Chris Ieva and the operational-level view

chris-ievaLast month I made contact with Chris Ieva, who was the Commander of Kilo Co. That initiated a great email exchange, which I’m including below (with his permission).

As a Capt in 2005, Chris led the battalion’s primary maneuver unit through all of 3/2’s major operations and most of the kinetic fights.  He has recently retired as a LtCol, and now lives with his family in New Jersey.

Kilo Co. officers in 2005. (L-R) Capt Chris Ieva, Commander, John Hays XO, Nate Smith 2nd Plt, Mark Bullock 1st Plt, Clint Cummings 3rd Plt, Joey Clemmey Wpns Plt. (photo from Nate Smith’s blog)

After our initial contact on FB, Chris sent me a fantastic ‘40,000ft overview’ of western Iraq (AO Denver) during that timeframe, and the context that 3/2 was operating in.

I’m sharing it here because it is such a great ‘frame-setter’ for understanding the big picture.  At the end, he also discusses the current situation in Iraq & Syria.  I’m also including my response, which provides more details on my background and experience in Iraq.



On Mon, Jan 23, 2017 at 8:44 PM, Chris wrote:
Subj: Framing Email

Dear Ajax,

I wanted to provide you with quick reflections of our deployment.  As always, I wish to acknowledge the Marines and Sailors who I had the pleasure to serve alongside.  A decade removed, I am more humbled and respectful for those who made the ultimate sacrifice.  In case I drift off, I wanted to capture their sacrifice and dedication.  Instead of a chronological approach, I wish to provide some thematically organized impressions of the deployment to provide both context and perspective to the individual actions.

#1.  Economy of Force

A.  Operational.  After the 2d Battle of Fallujah in November 2014, Western Al Anbar was seen as an economy of force mission.  In the post Fallujah vacuum, AQI leadership, facilitators, and a growing Sunni foreign fighter connection grew along the rat-lines from the Syrian Border.  2d Marines (RCT 2), along with its battalions 2d LAR, 3/2 & 3/25, was affected by the latency between force and mission prioritization in a post Fallujah landscape.  3/2 had to give up one Rifle Company (Company L) for airfield security at Al Asad.  3/25 also had to yield forces for this task.  With one company from 3/2 in Husaybah (Company I) and one Company from 3/25 in Hit.  3/2’s Company K and 3/25’s Company L, plus 2d LAR from Rutbah and SOF forces, were the only maneuver forces between Al Qaim, Haditha, and Al Asad.  By the peak of the surge, this same battle space would be controlled by a force of about 8 US and Iraqi battalions!

B.  Tactically.  Company K was charged with Security of Al-Qaim and a radio relay station north of Camp Al-Qaim for VHF Communications.  Upon arrival, my team executed my vision for reducing force commitments for static missions along with the task of obtaining a standardization of processes, procedures, force rotations and logistics in the execution of these requirements.  I named the relay station Khe Sanh, where we would eventually send a squad for weekly rotations.  Senior NCOs, many who had diverse backgrounds, were invaluable in establishing this level of standardization. While the combat maybe glamorous, this necessary evil successfully protected two positions for an entire deployment in order to enable the preponderance of Company K along with Weapons Company 3/2 to operate offensively.

#2  Adjacent Forces

A.  Company L, 3/25.  3/25 was a reserve battalion based out of the Haditha Dam.  I believe their Lima Co. took the most KIA than any other Company in Iraq or Afghanistan.  3/25 took 48 KIA and over 200 wounded.  They had a hard mission and the reservists, quite simply, lacked the same technical proficiency in the heavy fighting as their active equivalents.  As an Officer and a Marine, my greatest career contribution was the technical proficiency of my company.  Quite simply, I ignored the prevailing attitudes at Lejeune before the deployment that we would be conducting ‘stability operations.’  I prioritized urban fighting with an emphasis on combined arms.  In all major named operations, we fought alongside Company L 3/25 more than 3/2 companies.  The RCT-2 Commander used Company K as a fire brigade across AO Denver.  I think we spent 4-6 weeks total in Haditha.  One time, after a sniper team was killed, and we were sent with Company L 3/2 to find an MIA sniper.  You cannot tell 3/2’s story by omitting 3/25.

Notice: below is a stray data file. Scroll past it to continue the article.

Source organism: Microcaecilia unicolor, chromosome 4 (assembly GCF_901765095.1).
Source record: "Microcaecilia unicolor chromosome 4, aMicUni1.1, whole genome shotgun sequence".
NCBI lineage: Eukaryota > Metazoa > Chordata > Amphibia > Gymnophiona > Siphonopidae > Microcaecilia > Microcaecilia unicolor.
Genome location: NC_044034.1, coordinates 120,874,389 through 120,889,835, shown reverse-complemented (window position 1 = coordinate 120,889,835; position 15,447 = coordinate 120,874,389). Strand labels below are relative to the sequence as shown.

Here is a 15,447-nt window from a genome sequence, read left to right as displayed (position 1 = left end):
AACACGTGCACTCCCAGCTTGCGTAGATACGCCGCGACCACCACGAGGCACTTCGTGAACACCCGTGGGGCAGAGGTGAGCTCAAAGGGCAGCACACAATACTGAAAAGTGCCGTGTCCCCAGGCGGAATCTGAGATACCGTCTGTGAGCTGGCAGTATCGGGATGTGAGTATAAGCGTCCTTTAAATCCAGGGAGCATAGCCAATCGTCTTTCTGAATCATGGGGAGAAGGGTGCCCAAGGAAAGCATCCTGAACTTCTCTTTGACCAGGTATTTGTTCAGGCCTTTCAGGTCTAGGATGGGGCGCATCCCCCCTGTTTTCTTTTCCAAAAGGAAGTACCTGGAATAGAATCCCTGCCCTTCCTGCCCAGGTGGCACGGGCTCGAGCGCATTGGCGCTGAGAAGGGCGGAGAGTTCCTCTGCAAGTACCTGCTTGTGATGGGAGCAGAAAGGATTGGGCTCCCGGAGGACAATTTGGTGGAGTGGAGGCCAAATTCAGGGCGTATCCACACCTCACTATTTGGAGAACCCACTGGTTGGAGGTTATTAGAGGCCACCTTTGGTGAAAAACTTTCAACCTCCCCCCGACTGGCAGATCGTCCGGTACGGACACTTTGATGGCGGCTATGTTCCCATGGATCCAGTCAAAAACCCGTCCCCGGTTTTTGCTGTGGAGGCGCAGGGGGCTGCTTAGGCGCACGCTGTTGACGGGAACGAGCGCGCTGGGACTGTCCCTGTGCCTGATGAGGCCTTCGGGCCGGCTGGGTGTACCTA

B.  SOF.  Based on the increase of HVTs, many top tiered SOF and Special Forces operated from Al Qaim at the end of the deployment.  I know of 6 KIA from a top tier force (one was a friend).  They should not be overlooked.  My Company also displaced to Al Asad to support a 1st Force RECON raid around 4 July 2005.

#3.  Technical Proficiency.  Company K was blessed with a great bunch of SNCOs and LTs… gifted really.  In preparation for combat, I was ruthless stressing technical proficiency.  Rehearsals were real distance, real time, real gear, and real comms.  Amateurs practice till they get it right, Pros practice until they don’t get it wrong.

#4.  Operations SPEAR & MATADOR were at direct odds with prevailing COIN theory.  The organization & coagulation  of AQI insurgents required flat out destruction.  As a frame of reference, during SPEAR Company K called in over 30 airstrikes and used 400 tanks rounds in an area bounded 1 KM wide and maybe 2.5 KM deep in Karabilah.

#5.  The ‘Ho Chi Minh Trail’ in Iraq was 25 inches deep. This was my personal observation.  On our first operation in 2005, we exploited a cache.  Something like 100 arty rounds plus small arms.  I felt jubilant…we had saved the lives of fellow Marines.  Then we found more and more.  RCT 2 did an operation where they found 1,000 arty rounds plus other weapons just by walking along the Euphrates.  Two weeks later, they went back out and found the same amount.  We had an insurgent network who not only had 1,000 arty rounds (about 40,000 lbs total!), but could logistically move and store their weapons at scale.  On my first operation to Haditha, we passed Ammo Supply Point (ASP) Wolf.  Out in the middle of the desert, there were arty rounds everywhere.  We stopped to blow rounds, but were overwhelmed… too many… had to make arrival times @ Haditha.  I found out that ASP Wolf was a former Iraqi ASP.  I did my research, and at the time there were 4,000 ASPs across Iraq. The private contract to sweep them was only 24 inches deep and only rounds greater than 122mm were swept.  When I did a staff tour in Iraq in 2009, I learned that 4,000 had eventually been swept, and so finally insurgents had resorted to Homemade Explosive (HME) and importing illicit weapons.  Outside of our raid cycle, named operations, guarding Al-Qaim and Khe Sanh, I would try to find unexploded ordinance (UXO) at known ASPs in my AO.  Most notably, the H series of airfields (along the former H-1 pipeline to Haifa) was rich in UXO.  I wish in 2003 US forces would have done a better sweep.  I was shocked considering the WMD issue.  I would apply this observation/lesson learned in Afghanistan in 2011.